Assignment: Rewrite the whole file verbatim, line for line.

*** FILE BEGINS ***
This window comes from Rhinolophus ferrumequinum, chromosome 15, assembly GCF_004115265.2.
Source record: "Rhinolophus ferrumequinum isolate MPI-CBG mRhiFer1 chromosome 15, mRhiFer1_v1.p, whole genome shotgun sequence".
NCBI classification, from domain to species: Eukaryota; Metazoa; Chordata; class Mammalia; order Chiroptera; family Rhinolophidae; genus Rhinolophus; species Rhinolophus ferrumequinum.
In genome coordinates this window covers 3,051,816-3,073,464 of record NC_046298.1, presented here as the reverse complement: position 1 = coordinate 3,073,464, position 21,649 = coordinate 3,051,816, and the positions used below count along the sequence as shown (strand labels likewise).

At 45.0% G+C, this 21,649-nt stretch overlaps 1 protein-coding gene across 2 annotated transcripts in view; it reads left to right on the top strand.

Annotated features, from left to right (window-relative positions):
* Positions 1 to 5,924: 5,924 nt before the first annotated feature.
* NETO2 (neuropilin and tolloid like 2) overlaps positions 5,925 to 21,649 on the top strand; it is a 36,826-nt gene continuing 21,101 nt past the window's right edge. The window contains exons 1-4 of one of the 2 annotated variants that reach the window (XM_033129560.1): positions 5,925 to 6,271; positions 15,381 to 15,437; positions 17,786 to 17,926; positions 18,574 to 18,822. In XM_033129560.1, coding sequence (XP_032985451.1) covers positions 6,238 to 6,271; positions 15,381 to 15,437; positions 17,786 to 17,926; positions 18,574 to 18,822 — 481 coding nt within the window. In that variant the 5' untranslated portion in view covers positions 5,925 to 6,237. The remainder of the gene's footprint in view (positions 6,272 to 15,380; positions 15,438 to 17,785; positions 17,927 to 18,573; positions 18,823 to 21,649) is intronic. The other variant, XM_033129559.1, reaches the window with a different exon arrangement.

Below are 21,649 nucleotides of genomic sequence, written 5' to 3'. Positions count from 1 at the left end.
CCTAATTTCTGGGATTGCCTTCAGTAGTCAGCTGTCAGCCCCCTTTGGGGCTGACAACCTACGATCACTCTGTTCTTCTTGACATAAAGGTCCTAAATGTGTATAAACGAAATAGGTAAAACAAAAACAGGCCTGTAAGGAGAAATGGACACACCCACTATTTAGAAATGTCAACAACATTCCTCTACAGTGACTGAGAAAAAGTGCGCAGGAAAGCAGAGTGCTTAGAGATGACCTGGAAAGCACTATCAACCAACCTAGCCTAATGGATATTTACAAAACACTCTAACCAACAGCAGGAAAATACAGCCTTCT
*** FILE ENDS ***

This window comes from Rhinolophus ferrumequinum, chromosome 15, assembly GCF_004115265.2.
Source record: "Rhinolophus ferrumequinum isolate MPI-CBG mRhiFer1 chromosome 15, mRhiFer1_v1.p, whole genome shotgun sequence".
NCBI classification, from domain to species: Eukaryota; Metazoa; Chordata; class Mammalia; order Chiroptera; family Rhinolophidae; genus Rhinolophus; species Rhinolophus ferrumequinum.
In genome coordinates this window covers 3,051,816-3,073,464 of record NC_046298.1, presented here as the reverse complement: position 1 = coordinate 3,073,464, position 21,649 = coordinate 3,051,816, and the positions used below count along the sequence as shown (strand labels likewise).

At 45.0% G+C, this 21,649-nt stretch overlaps 1 protein-coding gene across 2 annotated transcripts in view; it reads left to right on the top strand.

Annotated features, from left to right (window-relative positions):
* Positions 1 to 5,924: 5,924 nt before the first annotated feature.
* NETO2 (neuropilin and tolloid like 2) overlaps positions 5,925 to 21,649 on the top strand; it is a 36,826-nt gene continuing 21,101 nt past the window's right edge. The window contains exons 1-4 of one of the 2 annotated variants that reach the window (XM_033129560.1): positions 5,925 to 6,271; positions 15,381 to 15,437; positions 17,786 to 17,926; positions 18,574 to 18,822. In XM_033129560.1, coding sequence (XP_032985451.1) covers positions 6,238 to 6,271; positions 15,381 to 15,437; positions 17,786 to 17,926; positions 18,574 to 18,822 — 481 coding nt within the window. In that variant the 5' untranslated portion in view covers positions 5,925 to 6,237. The remainder of the gene's footprint in view (positions 6,272 to 15,380; positions 15,438 to 17,785; positions 17,927 to 18,573; positions 18,823 to 21,649) is intronic. The other variant, XM_033129559.1, reaches the window with a different exon arrangement.

Below are 21,649 nucleotides of genomic sequence, written 5' to 3'. Positions count from 1 at the left end.
CCTAATTTCTGGGATTGCCTTCAGTAGTCAGCTGTCAGCCCCCTTTGGGGCTGACAACCTACGATCACTCTGTTCTTCTTGACATAAAGGTCCTAAATGTGTATAAACGAAATAGGTAAAACAAAAACAGGCCTGTAAGGAGAAATGGACACACCCACTATTTAGAAATGTCAACAACATTCCTCTACAGTGACTGAGAAAAAGTGCGCAGGAAAGCAGAGTGCTTAGAGATGACCTGGAAAGCACTATCAACCAACCTAGCCTAATGGATATTTACAAAACACTCTAACCAACAGCAGGAAAATACAGCCTTCT